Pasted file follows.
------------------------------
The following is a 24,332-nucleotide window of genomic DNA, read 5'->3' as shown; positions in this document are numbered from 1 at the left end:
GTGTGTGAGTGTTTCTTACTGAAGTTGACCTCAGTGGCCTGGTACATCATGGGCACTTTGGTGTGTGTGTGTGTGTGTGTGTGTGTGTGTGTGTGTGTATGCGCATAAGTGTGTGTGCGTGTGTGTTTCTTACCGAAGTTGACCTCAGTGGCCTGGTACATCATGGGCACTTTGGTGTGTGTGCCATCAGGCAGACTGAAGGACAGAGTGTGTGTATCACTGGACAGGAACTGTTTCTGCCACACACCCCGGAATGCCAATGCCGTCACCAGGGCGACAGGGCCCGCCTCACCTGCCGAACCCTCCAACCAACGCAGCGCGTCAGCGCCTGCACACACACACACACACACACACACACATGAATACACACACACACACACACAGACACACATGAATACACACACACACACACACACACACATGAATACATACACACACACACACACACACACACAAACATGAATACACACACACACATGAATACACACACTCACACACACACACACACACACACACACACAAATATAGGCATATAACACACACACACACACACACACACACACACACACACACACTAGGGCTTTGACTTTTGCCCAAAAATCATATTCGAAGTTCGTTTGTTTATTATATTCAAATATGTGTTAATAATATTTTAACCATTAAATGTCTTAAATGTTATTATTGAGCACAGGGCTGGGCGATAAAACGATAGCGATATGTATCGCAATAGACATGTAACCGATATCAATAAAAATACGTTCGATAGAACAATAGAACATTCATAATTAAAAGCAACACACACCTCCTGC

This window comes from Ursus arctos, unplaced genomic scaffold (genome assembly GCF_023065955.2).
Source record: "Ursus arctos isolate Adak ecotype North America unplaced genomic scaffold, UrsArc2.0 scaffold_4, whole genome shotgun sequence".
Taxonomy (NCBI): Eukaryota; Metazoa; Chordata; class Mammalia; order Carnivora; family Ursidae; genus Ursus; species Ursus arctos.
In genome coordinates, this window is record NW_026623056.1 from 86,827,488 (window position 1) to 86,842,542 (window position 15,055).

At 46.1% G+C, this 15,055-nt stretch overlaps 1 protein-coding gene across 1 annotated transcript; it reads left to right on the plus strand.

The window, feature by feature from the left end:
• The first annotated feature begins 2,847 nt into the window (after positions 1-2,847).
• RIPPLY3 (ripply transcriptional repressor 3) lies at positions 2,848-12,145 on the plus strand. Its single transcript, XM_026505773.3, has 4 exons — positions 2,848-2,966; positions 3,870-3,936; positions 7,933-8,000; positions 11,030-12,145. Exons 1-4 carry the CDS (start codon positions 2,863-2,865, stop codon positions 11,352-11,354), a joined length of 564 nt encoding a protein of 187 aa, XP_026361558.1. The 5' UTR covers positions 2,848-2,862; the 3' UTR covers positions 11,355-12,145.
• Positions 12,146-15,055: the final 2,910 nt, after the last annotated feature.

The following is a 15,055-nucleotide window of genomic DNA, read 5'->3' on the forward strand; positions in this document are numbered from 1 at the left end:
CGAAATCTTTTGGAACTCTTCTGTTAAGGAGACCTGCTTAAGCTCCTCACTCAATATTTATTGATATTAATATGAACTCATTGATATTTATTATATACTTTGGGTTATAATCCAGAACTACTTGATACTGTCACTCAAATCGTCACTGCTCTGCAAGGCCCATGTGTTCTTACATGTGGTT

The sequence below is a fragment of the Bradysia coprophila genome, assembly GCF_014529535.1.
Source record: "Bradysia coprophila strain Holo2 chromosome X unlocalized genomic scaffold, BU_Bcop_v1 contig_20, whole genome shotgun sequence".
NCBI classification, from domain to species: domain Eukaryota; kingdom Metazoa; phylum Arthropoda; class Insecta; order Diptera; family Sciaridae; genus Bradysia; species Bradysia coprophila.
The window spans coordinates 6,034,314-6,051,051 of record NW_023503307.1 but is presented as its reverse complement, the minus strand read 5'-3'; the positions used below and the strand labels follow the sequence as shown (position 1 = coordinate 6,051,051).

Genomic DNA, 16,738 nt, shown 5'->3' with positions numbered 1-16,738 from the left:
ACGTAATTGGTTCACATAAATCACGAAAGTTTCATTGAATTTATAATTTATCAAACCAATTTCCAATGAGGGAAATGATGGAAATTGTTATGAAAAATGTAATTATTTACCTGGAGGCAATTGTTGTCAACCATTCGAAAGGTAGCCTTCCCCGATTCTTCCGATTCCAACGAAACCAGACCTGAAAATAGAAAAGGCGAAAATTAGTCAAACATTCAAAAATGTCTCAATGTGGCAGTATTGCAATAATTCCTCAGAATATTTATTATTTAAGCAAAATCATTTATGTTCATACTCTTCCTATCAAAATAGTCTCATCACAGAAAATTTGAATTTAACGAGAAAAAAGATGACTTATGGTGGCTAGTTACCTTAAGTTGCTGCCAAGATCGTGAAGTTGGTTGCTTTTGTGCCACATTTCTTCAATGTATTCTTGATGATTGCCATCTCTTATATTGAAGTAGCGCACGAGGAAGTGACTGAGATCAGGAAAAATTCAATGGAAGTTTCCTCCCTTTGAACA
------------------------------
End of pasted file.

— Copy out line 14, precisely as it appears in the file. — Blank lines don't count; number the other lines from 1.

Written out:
The sequence below is a fragment of the Bradysia coprophila genome, assembly GCF_014529535.1.